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Michael Korda (born 8 October 1933) is a writer and novelist who was editor-in-Chief of Simon & Schuster in New York City.
Born in London, England, United Kingdom, Michael Korda is the son of English actress Gertrude Musgrove, and artist and film production designer Vincent Korda. He is the nephew of Hungarian-born film magnate Sir Alexander Korda and brother Zoltan. Korda grew up in England but received part of his education in France where his father had worked with film director Marcel Pagnol. He was schooled at the private Institut Le Rosey in Switzerland and read History at Magdalen College, Oxford. He served in the Royal Air Force.
While in his early twenties, he moved to New York City where he was employed by playwright Sidney Kingsley as a research assistant. In 1958 he joined the book publishing firm, Simon & Schuster, starting as an assistant editor, which included the task of reading "slush pile" manuscripts. He became Editor-in-Chief of the company and was a major figure in the book industry, publishing numerous works by high-profile writers and personalities such as William L. Shirer, Will and Ariel Durant, Richard Nixon and Ronald Reagan. Korda was a major part of Simon & Schuster for more than forty years and one of the most influential people in the business of book publishing. In the autumn of 1994, he was diagnosed as having prostate cancer. In 1997 he wrote Man to Man, which recounted his medical experience. In 2000, he published Another Life: A Memoir of Other People, about the world of publishing.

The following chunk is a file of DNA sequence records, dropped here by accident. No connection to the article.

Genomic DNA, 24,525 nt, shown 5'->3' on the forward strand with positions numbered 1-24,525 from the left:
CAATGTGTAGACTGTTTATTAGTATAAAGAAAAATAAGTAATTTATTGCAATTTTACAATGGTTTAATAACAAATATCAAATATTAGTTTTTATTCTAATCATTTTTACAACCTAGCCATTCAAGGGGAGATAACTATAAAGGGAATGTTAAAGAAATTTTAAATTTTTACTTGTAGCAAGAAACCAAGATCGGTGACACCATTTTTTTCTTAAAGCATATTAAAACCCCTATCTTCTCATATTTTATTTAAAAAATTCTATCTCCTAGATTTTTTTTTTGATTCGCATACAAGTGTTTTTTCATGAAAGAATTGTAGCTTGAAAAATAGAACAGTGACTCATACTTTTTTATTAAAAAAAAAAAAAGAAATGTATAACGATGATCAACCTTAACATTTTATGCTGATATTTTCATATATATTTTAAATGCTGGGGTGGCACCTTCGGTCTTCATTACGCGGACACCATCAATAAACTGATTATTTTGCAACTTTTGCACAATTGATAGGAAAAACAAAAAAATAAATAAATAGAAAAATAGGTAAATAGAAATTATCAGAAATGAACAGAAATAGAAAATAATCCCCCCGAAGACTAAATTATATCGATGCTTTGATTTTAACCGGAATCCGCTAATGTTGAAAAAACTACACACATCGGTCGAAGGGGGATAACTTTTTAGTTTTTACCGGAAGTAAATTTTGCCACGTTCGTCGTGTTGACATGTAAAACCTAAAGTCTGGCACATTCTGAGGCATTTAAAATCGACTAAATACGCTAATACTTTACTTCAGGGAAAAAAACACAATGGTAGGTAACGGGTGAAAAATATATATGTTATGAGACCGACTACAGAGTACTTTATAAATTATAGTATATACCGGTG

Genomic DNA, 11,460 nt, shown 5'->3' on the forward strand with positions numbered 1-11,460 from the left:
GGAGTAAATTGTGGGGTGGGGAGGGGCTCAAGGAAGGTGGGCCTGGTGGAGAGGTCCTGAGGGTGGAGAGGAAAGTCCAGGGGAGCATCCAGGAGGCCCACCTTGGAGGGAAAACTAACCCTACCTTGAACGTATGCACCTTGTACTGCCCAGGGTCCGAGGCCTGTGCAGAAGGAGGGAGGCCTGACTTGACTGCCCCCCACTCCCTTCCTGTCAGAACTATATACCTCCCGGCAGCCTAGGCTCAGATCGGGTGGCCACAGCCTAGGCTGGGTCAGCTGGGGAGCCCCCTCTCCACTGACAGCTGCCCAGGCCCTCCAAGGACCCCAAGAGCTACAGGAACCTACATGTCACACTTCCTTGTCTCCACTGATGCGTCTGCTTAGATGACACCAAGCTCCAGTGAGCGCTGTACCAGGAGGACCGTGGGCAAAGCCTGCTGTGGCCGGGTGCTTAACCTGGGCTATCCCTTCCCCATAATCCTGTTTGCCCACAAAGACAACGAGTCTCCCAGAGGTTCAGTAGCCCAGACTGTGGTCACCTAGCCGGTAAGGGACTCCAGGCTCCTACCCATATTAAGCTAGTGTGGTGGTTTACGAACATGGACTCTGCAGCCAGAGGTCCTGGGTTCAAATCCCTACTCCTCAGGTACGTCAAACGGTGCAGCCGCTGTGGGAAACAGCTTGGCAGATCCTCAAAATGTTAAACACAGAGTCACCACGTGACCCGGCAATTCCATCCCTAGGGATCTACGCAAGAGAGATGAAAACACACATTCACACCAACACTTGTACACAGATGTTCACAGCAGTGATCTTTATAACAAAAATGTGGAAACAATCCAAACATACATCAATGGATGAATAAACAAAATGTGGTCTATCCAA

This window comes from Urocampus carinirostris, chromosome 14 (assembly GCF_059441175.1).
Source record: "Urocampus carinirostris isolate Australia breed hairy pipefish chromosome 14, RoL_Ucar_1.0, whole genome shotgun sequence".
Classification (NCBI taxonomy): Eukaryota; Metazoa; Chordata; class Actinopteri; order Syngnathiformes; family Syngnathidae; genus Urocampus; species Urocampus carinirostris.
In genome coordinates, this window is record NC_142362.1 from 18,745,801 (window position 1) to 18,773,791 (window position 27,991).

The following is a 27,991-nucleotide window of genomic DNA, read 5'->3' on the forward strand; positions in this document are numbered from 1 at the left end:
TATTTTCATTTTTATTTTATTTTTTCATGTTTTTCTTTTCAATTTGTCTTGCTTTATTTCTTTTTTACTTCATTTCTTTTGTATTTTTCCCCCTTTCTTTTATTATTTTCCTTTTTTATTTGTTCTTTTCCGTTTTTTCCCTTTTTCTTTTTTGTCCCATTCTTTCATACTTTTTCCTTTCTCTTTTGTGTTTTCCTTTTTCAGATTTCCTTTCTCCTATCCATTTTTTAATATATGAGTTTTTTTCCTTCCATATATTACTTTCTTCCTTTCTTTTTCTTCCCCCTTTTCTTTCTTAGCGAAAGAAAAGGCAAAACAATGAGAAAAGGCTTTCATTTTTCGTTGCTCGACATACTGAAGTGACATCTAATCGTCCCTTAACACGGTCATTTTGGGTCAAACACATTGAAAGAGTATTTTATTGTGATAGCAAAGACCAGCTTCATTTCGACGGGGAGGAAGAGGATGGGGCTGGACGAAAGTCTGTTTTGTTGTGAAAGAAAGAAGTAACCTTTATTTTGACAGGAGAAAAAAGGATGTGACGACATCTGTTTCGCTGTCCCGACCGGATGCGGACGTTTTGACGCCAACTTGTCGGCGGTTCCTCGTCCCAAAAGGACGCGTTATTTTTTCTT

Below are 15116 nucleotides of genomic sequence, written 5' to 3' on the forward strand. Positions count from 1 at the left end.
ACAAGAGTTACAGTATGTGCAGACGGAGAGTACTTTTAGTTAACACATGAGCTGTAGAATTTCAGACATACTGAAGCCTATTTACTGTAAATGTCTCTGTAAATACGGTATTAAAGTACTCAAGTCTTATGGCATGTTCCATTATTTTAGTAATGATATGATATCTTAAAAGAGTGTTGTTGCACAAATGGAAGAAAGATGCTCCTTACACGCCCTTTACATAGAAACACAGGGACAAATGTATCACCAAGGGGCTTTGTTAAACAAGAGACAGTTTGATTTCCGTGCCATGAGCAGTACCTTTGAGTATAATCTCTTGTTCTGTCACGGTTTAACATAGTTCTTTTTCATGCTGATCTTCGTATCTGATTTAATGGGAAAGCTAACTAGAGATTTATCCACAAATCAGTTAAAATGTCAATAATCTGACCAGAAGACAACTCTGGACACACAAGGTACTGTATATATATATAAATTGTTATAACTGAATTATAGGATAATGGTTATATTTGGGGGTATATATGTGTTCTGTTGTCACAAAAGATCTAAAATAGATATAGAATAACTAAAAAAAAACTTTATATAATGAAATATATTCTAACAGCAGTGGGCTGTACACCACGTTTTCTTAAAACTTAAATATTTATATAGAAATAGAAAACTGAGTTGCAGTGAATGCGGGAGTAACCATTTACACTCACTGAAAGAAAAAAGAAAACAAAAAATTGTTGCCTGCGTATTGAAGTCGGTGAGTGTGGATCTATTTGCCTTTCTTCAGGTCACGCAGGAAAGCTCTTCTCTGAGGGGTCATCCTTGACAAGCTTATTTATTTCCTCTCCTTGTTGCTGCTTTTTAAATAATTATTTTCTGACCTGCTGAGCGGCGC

Among Korda's better-known books are Charmed Lives, which was a memoir about his life with his father and uncle, and the novel Queenie, which is a roman à clef about his aunt, actress Merle Oberon, which was later adapted into a television miniseries.
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